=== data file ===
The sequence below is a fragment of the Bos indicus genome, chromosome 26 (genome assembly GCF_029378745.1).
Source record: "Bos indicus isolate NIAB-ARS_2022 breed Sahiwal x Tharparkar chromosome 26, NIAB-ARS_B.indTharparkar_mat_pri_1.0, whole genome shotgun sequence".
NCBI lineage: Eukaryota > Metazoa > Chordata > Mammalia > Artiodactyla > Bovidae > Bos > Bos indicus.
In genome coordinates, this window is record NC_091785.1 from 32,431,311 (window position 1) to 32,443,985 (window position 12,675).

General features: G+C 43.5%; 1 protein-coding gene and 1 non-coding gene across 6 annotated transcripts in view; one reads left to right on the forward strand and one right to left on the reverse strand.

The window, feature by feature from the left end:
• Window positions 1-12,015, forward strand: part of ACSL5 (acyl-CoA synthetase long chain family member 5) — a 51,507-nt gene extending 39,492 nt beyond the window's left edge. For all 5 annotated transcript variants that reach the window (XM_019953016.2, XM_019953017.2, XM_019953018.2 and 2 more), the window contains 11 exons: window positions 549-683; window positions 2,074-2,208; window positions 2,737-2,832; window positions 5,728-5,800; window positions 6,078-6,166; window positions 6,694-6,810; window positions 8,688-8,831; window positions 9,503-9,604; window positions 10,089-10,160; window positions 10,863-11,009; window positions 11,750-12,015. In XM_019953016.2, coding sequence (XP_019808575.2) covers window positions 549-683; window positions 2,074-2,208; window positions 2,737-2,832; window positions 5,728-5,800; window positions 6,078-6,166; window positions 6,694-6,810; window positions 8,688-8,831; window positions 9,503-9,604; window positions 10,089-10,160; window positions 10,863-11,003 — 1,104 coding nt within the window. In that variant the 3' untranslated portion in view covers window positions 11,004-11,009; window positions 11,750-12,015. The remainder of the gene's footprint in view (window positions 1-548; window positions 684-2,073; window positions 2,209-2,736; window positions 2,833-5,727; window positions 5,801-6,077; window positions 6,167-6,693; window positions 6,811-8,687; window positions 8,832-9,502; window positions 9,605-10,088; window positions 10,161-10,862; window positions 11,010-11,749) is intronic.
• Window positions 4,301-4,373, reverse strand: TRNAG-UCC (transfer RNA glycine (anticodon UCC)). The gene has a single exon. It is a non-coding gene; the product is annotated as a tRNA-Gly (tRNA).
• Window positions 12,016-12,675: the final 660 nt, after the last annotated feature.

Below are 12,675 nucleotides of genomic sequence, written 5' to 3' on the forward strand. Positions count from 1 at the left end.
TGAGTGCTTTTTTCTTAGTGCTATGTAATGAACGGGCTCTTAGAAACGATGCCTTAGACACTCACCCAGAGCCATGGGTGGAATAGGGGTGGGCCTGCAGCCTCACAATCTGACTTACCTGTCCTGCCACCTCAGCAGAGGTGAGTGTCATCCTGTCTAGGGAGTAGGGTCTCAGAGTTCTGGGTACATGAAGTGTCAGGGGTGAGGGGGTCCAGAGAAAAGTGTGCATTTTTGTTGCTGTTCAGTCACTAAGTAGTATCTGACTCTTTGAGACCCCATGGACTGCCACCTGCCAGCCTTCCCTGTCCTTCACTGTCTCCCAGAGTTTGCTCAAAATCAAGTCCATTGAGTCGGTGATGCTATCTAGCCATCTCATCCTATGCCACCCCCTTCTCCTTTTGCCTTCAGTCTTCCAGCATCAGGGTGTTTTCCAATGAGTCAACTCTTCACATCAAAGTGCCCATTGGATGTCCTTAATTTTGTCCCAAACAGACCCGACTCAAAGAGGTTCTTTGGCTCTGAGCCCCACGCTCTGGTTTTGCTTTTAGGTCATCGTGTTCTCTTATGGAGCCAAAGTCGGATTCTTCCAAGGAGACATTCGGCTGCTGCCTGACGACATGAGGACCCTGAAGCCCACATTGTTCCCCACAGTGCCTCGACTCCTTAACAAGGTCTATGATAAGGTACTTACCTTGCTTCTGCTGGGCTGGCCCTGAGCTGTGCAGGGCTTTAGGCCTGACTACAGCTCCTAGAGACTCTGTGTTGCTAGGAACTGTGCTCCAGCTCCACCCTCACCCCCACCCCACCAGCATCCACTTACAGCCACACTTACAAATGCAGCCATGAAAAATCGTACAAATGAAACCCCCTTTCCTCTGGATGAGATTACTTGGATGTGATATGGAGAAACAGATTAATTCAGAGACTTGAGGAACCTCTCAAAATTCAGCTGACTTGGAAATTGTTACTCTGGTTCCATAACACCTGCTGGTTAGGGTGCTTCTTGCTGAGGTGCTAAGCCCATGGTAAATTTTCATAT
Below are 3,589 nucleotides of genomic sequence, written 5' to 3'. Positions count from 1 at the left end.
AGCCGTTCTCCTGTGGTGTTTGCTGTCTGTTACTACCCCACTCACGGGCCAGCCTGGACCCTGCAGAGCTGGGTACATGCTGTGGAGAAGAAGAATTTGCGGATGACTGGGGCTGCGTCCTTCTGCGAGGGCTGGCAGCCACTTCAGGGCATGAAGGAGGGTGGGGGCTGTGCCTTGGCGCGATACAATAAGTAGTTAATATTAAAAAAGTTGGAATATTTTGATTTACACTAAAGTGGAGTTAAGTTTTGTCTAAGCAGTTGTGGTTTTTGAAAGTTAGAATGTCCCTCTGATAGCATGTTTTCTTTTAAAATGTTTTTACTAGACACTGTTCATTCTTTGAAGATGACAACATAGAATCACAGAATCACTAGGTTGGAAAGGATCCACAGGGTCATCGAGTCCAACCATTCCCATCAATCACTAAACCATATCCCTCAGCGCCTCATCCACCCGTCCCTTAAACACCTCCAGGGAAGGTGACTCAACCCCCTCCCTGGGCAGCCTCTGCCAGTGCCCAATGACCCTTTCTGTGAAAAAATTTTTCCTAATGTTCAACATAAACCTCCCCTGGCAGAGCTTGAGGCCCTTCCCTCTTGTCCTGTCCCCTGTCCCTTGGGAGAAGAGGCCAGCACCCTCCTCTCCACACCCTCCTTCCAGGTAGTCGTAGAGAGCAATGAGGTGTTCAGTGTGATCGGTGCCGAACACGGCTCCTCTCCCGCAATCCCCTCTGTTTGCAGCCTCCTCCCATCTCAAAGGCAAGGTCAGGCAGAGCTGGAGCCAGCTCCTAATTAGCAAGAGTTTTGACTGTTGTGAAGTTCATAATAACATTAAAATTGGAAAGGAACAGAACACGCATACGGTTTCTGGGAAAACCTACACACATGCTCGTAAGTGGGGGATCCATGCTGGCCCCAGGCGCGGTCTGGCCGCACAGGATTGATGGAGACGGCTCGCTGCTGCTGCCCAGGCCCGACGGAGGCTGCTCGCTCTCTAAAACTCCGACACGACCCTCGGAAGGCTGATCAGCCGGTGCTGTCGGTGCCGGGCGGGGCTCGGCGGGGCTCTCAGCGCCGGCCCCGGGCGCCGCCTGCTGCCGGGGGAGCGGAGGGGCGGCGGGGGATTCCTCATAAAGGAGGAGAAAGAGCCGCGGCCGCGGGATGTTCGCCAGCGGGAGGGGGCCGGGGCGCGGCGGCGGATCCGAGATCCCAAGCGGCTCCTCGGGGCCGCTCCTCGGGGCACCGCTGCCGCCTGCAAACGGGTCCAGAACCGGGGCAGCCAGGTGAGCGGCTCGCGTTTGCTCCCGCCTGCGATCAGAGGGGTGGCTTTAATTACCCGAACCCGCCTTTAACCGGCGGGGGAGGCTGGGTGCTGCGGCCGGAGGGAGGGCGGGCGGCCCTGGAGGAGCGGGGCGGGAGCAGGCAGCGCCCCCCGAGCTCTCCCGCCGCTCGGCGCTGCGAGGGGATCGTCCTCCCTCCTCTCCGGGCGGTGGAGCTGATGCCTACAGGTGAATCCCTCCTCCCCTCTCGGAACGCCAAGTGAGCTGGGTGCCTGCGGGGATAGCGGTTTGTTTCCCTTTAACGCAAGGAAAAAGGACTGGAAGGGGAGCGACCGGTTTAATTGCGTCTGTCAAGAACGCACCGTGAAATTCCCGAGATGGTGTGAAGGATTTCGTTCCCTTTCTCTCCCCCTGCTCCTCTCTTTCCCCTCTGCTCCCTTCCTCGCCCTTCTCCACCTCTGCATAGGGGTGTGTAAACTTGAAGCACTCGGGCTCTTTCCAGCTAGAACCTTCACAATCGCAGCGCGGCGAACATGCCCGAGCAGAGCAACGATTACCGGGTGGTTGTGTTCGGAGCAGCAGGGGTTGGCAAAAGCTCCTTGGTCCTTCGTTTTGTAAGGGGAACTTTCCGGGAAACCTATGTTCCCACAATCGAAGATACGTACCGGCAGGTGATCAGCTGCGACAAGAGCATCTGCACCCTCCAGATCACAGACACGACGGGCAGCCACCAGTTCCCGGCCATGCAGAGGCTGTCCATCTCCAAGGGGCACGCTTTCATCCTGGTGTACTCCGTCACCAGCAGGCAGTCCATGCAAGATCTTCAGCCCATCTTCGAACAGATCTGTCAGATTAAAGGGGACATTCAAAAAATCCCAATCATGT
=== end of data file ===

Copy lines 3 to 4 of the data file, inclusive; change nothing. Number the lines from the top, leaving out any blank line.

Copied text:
NCBI lineage: Eukaryota > Metazoa > Chordata > Mammalia > Artiodactyla > Bovidae > Bos > Bos indicus.
In genome coordinates, this window is record NC_091785.1 from 32,431,311 (window position 1) to 32,443,985 (window position 12,675).